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  20.  74
    Intentional Acts and Institutional Facts: Essays on John Searle's Social Ontology.Savas L. Tsohatzidis (ed.) - 2007 - Springer.
    This book includes ten original essays that critically examine central themes of John Searle’s ontology of society, as well as a new essay by Searle that summarizes and further develops his work in that area. The critical essays are grouped into three parts. Part I (Aspects of Collective Intentionality) examines the account of collective intention and action underlying Searle’s analysis of social and institutional facts, with special emphasis on how that account relates to the dispute between individualism and anti-individualism (...)
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  21.  26
    Forming a Positive Concept of the Phenomenal Bonding Relation for Constitutive Panpsychism.Gregory Miller - 2017 - Dialectica 71 (4):541-562.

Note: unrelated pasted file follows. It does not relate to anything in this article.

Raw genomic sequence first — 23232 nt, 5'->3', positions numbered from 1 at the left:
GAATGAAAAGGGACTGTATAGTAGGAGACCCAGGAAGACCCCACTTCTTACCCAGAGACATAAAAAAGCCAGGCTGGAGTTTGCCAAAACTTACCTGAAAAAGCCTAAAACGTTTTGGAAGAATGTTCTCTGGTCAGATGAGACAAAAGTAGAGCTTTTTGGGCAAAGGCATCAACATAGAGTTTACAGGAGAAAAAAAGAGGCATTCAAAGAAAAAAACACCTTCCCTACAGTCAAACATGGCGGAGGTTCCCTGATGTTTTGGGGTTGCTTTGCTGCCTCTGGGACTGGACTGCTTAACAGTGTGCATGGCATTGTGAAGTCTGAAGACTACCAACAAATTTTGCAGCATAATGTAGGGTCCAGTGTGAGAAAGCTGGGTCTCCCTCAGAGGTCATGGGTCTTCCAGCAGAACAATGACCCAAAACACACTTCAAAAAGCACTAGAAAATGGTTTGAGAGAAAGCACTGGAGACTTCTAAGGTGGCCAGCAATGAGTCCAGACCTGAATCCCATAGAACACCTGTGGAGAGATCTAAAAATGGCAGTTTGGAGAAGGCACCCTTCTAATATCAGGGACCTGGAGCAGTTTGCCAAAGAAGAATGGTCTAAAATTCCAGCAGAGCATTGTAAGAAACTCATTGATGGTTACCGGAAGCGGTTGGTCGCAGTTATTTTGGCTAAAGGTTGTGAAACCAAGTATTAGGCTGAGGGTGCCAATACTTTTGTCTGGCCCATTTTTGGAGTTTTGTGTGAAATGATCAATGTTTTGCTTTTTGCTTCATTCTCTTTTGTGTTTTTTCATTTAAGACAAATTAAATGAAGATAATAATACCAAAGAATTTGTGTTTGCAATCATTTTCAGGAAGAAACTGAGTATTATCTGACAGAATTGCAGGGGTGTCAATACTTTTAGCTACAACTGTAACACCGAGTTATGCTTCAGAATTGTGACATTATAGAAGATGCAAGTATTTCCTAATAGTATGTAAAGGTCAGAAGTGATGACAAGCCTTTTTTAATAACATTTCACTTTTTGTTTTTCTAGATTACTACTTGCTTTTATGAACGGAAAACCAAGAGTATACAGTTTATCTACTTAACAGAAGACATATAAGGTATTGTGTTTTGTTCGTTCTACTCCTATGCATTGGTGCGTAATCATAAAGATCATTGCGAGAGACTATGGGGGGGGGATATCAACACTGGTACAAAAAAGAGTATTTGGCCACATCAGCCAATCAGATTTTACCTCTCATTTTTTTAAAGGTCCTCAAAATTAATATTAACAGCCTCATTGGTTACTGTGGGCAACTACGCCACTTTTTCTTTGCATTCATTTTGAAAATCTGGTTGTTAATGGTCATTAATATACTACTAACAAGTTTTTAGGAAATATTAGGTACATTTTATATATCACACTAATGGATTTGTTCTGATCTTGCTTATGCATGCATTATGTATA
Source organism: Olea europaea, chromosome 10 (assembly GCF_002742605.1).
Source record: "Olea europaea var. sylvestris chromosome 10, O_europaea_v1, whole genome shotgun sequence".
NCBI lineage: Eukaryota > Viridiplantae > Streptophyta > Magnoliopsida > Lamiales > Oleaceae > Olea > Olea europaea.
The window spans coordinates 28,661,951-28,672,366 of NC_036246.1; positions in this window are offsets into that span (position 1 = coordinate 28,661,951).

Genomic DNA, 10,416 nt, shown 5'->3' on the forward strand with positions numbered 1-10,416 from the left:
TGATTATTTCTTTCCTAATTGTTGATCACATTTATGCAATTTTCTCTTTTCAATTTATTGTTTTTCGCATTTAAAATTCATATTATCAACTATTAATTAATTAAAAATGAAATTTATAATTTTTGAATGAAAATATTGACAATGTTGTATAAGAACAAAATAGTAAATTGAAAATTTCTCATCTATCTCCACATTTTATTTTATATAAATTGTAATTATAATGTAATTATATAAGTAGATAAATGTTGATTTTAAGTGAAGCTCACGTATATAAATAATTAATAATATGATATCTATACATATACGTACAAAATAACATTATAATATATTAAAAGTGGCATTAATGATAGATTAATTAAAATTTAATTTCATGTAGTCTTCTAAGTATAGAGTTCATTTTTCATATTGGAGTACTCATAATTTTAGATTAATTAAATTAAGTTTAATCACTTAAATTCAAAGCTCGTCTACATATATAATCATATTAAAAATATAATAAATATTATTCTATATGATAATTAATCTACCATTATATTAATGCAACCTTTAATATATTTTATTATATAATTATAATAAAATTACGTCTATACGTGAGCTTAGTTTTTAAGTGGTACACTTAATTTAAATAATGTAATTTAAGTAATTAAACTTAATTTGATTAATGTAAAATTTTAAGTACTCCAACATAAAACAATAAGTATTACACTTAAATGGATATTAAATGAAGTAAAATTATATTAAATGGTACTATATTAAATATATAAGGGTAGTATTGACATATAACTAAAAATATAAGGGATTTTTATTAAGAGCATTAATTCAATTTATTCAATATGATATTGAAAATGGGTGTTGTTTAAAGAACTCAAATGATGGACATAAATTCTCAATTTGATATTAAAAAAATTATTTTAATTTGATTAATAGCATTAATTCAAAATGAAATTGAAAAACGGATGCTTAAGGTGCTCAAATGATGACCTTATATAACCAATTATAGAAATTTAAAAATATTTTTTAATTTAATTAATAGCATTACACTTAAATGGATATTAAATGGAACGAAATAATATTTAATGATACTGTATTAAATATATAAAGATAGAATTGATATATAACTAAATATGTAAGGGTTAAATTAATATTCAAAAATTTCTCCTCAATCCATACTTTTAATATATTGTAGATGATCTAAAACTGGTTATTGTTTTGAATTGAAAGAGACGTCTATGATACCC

Philip Goff has recently argued that due to the ‘subject-summing problem’, panpsychism cannot explain consciousness. The subject-summing problem is a problem which is analogous to the physicalist's explanatory gap; it is a gap between the micro-experiential facts and the macro-experiential facts. Goff also suggests that there could be a solution by way of a ‘phenomenal bonding relation’, but believes that this solution is not up to scratch because we cannot form a positive not-merely-role-playing concept of this relation. In (...)
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  22.  64
    Normative Reasons Qua Facts and the Agent-Neutral/Relative Dichotomy: A Response to Rønnow-Rasmussen.Jamie Buckland - 2017 - Philosophia 45 (1):207-225.
    This paper offers a defence of the distinction between agent-neutral and agent-relative reasons for action from scepticism aired by Toni Rønnow-Rasmussen. In response it is argued that the Nagelian notion of an agent-neutral reason is not incomprehensible, and that agent-neutral reasons can indeed be understood as obtaining states of affairs that count in favour of anyone and everyone performing the action they favour. Furthermore, I argue that a distinction drawn between agent-neutral and agent-relative reason-statements that express the salient features of (...)
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  23.  13
    The Institutionality Of Legal Validity.Kenneth M. Ehrenberg - forthcoming - Philosophy and Phenomenological Research.